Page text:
NANOBIOTECHNOLOGY An Interdisciplinary Challenge

Uwe B. SLEYTR
Center for NanoBiotechnology University of Natural Resources and Applied Life Sciences Vienna

Center for NanoBiotechnology
University of Natural Resources and Applied Life Sciences Vienna

Head: Uwe B. Sleytr
Development of a supramolecular construction kit based on monomolecular crystalline protein lattices (S-layers) as patterning elements for life and nonlife science applications.

Research groups: • • • Nanoengineering (Margit Sára)

Nanoglycobiology (Paul Messner) Nanostructures (Dietmar Pum)

… exploitation of the results is performed in close collaboration with Nano-S
www.biotec.boku.ac.at/znb.html

Definition of NanoBiotechnology
• Nanobiotechnology involves the
processing, fabrication and packaging of organic or biomaterial devices or assemblies in which the dimension of at least one functional component lies between 1 and 100nm.

• Nanobiotechnology is
characterized by its highly interdisciplinary nature and features a close collaboration between lifescientists, physical scientists, and engineers.

courtesy of FEI-Company, NL

Converging Technologies

mod. after Pielartzik, Bayer

NT is not a „rebranding“ of older science ! Its influence is revolutionary rather than evolutionary.

Nanosciences and Nanotechnology
Microlithography

„Self-assembly“

Which are the Basic Building Blocks in a Biomolecular Construction Kit?

Biological molecules (e.g. proteins, lipids, glycans, nucleic acids) Chemically or genetically modified molecules Chemically synthesized molecules

Key Capabilities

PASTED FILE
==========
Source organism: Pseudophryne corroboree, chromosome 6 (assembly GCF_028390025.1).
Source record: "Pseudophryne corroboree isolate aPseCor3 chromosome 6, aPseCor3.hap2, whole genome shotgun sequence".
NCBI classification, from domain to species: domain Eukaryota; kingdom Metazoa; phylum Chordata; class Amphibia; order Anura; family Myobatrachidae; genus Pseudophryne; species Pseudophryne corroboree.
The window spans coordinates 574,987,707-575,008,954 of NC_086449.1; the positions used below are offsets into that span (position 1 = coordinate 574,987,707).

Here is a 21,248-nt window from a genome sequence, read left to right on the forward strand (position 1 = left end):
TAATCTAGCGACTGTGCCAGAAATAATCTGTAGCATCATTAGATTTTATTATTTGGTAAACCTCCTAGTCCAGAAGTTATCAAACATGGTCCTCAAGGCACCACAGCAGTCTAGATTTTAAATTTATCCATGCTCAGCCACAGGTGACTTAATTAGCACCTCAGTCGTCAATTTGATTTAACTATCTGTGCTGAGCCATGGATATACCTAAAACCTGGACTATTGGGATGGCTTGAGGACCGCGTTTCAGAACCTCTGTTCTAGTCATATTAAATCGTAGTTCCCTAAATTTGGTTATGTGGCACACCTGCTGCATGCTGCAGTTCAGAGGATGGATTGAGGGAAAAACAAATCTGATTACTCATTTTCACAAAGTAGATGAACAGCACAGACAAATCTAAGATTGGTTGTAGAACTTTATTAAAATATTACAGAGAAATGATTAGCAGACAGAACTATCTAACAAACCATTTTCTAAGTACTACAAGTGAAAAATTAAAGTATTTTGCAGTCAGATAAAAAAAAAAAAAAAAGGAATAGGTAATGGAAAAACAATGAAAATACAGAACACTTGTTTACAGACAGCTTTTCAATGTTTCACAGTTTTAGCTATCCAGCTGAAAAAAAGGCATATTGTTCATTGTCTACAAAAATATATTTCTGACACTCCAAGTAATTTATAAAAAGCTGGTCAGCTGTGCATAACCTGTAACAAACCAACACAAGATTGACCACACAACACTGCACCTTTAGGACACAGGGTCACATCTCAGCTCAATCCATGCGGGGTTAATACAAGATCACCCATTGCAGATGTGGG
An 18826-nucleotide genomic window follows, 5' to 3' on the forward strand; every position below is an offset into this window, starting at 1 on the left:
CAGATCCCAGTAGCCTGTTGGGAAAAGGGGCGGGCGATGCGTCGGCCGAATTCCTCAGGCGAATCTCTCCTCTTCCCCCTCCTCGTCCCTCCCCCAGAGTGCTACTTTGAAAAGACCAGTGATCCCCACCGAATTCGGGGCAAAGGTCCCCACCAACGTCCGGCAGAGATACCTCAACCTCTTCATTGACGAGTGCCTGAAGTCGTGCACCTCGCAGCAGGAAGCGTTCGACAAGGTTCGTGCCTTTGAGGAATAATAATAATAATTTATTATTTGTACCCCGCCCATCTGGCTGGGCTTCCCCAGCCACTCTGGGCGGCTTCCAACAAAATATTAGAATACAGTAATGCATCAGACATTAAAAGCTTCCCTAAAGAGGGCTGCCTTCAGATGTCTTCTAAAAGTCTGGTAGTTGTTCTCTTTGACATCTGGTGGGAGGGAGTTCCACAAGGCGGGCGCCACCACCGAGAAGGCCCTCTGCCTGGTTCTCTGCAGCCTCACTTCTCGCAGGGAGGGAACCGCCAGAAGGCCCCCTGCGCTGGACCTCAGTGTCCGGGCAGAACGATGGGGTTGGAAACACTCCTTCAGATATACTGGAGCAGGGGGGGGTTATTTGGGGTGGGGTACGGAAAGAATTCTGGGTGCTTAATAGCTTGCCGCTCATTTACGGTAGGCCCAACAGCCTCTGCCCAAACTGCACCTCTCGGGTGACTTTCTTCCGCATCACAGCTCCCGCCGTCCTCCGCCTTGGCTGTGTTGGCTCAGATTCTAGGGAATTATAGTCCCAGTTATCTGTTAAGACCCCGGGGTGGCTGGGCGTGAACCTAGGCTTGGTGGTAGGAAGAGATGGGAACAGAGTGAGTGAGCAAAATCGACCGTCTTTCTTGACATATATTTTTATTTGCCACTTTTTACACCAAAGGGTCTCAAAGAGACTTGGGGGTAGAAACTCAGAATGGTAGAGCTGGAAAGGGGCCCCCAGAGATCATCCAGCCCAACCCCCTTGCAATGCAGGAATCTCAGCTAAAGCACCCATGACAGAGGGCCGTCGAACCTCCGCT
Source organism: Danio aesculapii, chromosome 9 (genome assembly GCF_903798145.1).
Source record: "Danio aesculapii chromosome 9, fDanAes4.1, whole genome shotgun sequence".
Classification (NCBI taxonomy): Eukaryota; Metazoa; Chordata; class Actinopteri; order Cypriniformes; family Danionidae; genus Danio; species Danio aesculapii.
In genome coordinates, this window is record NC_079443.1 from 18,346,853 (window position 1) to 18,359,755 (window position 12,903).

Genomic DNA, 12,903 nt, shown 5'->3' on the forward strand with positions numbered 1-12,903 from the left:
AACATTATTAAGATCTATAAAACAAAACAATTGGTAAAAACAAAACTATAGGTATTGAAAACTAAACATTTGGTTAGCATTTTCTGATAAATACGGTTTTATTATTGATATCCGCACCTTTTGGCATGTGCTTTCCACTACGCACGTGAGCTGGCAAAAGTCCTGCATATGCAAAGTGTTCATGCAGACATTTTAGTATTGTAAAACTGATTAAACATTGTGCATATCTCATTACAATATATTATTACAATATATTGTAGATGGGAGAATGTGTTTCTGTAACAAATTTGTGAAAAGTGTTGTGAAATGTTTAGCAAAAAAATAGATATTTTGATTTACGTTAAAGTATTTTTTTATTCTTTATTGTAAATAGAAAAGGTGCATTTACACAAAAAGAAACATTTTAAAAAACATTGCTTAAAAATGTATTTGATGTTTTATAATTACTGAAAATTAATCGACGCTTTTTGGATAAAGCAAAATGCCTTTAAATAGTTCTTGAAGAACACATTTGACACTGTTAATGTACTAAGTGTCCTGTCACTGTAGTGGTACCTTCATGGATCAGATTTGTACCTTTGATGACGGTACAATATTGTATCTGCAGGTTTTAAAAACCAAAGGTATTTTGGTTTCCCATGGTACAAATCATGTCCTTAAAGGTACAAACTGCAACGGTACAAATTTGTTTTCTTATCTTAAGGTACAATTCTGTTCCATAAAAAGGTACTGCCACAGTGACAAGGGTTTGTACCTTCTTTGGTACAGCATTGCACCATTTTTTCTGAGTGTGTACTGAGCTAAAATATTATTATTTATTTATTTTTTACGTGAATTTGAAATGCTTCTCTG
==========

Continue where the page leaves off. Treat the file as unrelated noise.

Supramolecular design Self-assembly strategies and morphogenesis (sequential assembly routes) Patterning elements • Monomolecular arrays • Vesicles • Tubes Combination of "top-down“ and "bottom-up“ strategies Functionalization of supramolecular structures Characterization

Basic Structures (Patterning Elements) for Generating Complex Supramolecular Structures

• DNA • Monomolecular crystalline bacterial cell surface layers
(S-layers)

Nanoscale Assembly and Manipulation of Branched DNA (Ned Seeman, NY University)

http://seemanlab4.chem.nyu.edu/homepage.html

Bacterial Surface Layer Proteins (S-layers)

AFM image of an S-layer with square (p4) lattice symmetry (d=13.1nm) reassembled on a silicon wafer.
Center for NanoBiotechnology and BOKU, Vienna, Austria

Description of S-layers
S-layers are crystalline, monomolecular (glyco)protein arrays representing one of the most commonly observed surface structures in eubacteria and archaea.

TEM of freeze etched preparations of bacterial cells with an S-layer showing square (left) and hexagonal (right) lattice symmetry. For review see: Sleytr et al., 1999, Angew. Chemie Int. Ed., 38:1034-1054

S-layer Lattice Types
oblique square

p1

p2

p4

hexagonal

p3

p6

Center-to-center spacing of the morphological units in the range of 3 – 30 nm.

Ultrastructure of S-layer Protein Lattices

a

10 nm

b

10 nm

c

10 nm

Three dimensional image reconstruction of an Slayer with square (p4) lattice symmetry

AFM image of an S-layer with square (p4) lattice symmetry

AFM image of an S-layer with oblique (p2) lattice symmetry

Properties of S-layer Lattices
Patterning elements for a molecular construction kit
S-layer lattices are composed of identical species of subunits. Pores passing through show identical size and morphology. Functional groups are aligned in well defined positions and show defined orientations.

Nano(bio)technological Applications of S-layers

• Isoporosity • Sterically defined functionality • Coating of Surfaces • Components for supramolecular structures
(molecular LEGO)

S-layer Ultrafiltration Membranes
Exploiting Isoporosity

S-layer

Microfiltration membrane as support

S-layer Ultrafiltration Membranes
Sharp Cut Off

Myoglobin (Mr 17 000) Carbonic anhydrase (Mr 30 000) Ovalbumin (Mr 43 000) Bovine serum albumin (Mr 67 000)

Conventional Functionalization of Surfaces

Functionalization of S-layer Lattices
(Binding of Molecules and Nanoparticles on S-layers)
• • Chemical methods Design and expression of recombinant S-layer fusion proteins

Pores in S-layers have identical size and morphology

Repetitive physicochemical properties

Functional domains (native or genetically introduced) are repeated with the periodicity of the S-layer lattice leading to regular arrays of bound molecules and particles.

Examples:

a

100nm

b

100nm

c